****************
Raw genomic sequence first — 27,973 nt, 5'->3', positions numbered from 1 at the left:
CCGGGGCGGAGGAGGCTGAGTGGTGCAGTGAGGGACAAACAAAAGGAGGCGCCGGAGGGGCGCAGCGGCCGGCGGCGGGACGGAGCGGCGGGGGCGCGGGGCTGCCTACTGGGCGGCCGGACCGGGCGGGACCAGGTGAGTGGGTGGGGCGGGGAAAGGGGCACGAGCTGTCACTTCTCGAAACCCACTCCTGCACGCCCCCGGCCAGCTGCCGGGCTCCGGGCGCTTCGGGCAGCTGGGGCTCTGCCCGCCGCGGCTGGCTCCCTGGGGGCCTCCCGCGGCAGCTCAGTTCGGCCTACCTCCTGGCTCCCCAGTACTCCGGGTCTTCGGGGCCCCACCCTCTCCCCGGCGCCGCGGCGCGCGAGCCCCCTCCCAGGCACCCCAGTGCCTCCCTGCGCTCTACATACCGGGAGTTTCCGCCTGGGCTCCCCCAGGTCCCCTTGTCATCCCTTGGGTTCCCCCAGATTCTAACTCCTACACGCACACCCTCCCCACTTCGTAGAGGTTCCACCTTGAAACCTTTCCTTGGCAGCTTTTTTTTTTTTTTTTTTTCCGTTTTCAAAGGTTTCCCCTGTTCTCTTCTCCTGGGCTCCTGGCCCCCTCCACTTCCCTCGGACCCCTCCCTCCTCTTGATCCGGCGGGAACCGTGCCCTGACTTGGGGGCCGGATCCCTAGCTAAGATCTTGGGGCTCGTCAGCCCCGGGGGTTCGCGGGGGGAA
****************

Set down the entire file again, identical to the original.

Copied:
Raw genomic sequence first — 27,973 nt, 5'->3', positions numbered from 1 at the left:
CCGGGGCGGAGGAGGCTGAGTGGTGCAGTGAGGGACAAACAAAAGGAGGCGCCGGAGGGGCGCAGCGGCCGGCGGCGGGACGGAGCGGCGGGGGCGCGGGGCTGCCTACTGGGCGGCCGGACCGGGCGGGACCAGGTGAGTGGGTGGGGCGGGGAAAGGGGCACGAGCTGTCACTTCTCGAAACCCACTCCTGCACGCCCCCGGCCAGCTGCCGGGCTCCGGGCGCTTCGGGCAGCTGGGGCTCTGCCCGCCGCGGCTGGCTCCCTGGGGGCCTCCCGCGGCAGCTCAGTTCGGCCTACCTCCTGGCTCCCCAGTACTCCGGGTCTTCGGGGCCCCACCCTCTCCCCGGCGCCGCGGCGCGCGAGCCCCCTCCCAGGCACCCCAGTGCCTCCCTGCGCTCTACATACCGGGAGTTTCCGCCTGGGCTCCCCCAGGTCCCCTTGTCATCCCTTGGGTTCCCCCAGATTCTAACTCCTACACGCACACCCTCCCCACTTCGTAGAGGTTCCACCTTGAAACCTTTCCTTGGCAGCTTTTTTTTTTTTTTTTTTTCCGTTTTCAAAGGTTTCCCCTGTTCTCTTCTCCTGGGCTCCTGGCCCCCTCCACTTCCCTCGGACCCCTCCCTCCTCTTGATCCGGCGGGAACCGTGCCCTGACTTGGGGGCCGGATCCCTAGCTAAGATCTTGGGGCTCGTCAGCCCCGGGGGTTCGCGGGGGGAA